Sexual Suicide

by Phoebe Adams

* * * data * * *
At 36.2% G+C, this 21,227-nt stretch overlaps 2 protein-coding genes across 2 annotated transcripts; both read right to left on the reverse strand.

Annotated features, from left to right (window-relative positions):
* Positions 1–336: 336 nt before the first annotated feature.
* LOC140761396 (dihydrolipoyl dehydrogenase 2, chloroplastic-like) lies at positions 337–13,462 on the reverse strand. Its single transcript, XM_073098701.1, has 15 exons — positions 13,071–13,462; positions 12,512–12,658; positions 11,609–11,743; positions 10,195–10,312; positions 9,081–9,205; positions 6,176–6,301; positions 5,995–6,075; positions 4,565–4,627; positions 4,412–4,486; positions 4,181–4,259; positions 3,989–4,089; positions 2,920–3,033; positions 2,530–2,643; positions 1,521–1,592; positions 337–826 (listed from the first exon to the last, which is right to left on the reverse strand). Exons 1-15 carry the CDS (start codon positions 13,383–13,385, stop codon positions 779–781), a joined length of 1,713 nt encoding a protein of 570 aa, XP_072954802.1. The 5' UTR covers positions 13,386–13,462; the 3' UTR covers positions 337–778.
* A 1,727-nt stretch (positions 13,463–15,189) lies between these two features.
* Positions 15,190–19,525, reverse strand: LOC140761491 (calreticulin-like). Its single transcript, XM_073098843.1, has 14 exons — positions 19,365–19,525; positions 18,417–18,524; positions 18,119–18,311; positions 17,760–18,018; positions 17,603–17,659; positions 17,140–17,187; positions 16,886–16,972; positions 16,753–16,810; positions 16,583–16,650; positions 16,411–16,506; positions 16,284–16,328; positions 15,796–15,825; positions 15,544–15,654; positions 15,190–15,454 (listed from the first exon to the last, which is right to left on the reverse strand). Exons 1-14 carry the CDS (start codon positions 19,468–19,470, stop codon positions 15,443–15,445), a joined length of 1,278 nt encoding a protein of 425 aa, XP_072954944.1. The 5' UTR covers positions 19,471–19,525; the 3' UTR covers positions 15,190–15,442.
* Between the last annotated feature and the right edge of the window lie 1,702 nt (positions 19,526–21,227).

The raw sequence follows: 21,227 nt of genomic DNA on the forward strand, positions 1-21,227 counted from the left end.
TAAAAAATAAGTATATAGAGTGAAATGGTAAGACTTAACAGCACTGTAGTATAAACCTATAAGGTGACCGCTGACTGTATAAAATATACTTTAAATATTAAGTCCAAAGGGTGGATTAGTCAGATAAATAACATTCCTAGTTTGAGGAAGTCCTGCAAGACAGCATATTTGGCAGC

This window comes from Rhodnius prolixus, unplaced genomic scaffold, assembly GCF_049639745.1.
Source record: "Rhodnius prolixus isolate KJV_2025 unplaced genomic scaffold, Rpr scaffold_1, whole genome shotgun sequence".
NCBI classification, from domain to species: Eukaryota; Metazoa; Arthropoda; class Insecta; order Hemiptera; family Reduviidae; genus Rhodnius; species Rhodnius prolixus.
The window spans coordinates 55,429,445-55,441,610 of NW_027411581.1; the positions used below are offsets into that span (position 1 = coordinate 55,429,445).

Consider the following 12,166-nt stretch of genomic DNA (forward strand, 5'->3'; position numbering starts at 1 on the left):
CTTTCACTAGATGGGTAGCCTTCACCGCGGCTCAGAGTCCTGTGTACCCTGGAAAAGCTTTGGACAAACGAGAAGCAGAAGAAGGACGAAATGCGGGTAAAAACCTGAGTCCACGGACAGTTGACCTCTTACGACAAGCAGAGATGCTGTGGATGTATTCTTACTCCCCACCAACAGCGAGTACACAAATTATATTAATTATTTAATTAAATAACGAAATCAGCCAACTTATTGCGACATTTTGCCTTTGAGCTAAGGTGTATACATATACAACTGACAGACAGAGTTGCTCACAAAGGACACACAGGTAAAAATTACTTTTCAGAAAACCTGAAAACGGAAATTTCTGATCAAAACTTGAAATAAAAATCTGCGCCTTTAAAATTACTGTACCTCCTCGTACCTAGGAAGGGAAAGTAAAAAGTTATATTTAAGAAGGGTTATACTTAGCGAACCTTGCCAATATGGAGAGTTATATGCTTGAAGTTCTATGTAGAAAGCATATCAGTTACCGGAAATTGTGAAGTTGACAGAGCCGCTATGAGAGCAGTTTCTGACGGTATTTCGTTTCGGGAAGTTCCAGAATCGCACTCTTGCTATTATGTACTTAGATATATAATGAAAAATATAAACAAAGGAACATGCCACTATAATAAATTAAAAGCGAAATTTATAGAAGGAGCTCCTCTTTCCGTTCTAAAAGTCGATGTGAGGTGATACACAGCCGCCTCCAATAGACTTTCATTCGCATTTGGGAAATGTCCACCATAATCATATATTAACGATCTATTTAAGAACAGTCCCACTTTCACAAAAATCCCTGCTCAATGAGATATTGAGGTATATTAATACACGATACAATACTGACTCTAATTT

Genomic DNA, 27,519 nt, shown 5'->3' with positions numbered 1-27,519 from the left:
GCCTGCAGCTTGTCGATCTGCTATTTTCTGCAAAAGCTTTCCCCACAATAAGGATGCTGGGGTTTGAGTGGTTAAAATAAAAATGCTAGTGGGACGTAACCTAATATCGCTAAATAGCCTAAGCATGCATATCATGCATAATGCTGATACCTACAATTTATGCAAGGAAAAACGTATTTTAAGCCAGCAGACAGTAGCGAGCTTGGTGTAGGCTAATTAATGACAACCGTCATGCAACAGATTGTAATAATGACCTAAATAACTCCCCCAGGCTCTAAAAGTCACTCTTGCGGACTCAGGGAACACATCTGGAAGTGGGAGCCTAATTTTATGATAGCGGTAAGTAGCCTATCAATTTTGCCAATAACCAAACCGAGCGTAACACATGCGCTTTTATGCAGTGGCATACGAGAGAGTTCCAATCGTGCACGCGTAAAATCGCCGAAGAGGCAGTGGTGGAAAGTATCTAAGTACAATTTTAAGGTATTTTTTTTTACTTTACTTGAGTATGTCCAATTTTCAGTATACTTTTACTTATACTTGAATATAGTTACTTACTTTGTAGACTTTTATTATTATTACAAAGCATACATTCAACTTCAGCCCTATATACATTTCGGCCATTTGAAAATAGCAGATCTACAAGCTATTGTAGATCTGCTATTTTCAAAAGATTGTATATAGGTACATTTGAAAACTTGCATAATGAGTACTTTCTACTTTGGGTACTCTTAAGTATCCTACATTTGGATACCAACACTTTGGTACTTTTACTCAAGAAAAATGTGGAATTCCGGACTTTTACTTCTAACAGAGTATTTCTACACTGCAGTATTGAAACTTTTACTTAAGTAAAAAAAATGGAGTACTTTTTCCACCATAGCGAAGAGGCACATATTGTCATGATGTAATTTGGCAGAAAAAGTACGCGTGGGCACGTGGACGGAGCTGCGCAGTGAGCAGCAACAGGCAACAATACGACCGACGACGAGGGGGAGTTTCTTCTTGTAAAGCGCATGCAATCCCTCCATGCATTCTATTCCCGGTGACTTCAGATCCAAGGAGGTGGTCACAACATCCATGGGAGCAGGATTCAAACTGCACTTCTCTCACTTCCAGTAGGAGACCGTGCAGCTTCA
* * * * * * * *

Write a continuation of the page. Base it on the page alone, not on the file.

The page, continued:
by George F. Gilder. Quadrangle, $7.95. It would be easy to poke fun at Mr. Gilder’s dissertation on the nature of the sexes and women’s proper role, for it is a freaky reversal of the Victorian claim that women are too delicate, too spiritual, to be subjected to contact with the mean realities of nondomestic life. Mr. Gilder argues that men are so inferior sexually, and so permanently terrified by the fact, that without the domesticating control and encouragement by women they would all collapse into suicide, madness, murder, and sloth. Therefore women should remain domestic. (He has, it seems, not noticed that his description of men, if taken seriously, indicates precisely the line of action that he fears: keep a few good studs for emergencies and incite the rest of the worthless creatures to exterminate each other. The superior sex, surviving, can be domestic or not, as they choose, but will not be obliged to spend their lives, willy-nilly, as caretakers to dangerous lunatics.) But in spite of some curious reasoning and a splendidly unrealistic view of economics, Mr, Gilder’s book is interesting. He writes well. On some points he is very shrewd indeed. And at bottom he is propounding, however torturously, the sensible notion that men and women are equally valuable, both to each other and to a truly well-functioning society—a category in which he does not include the current patriarchal state of our affairs.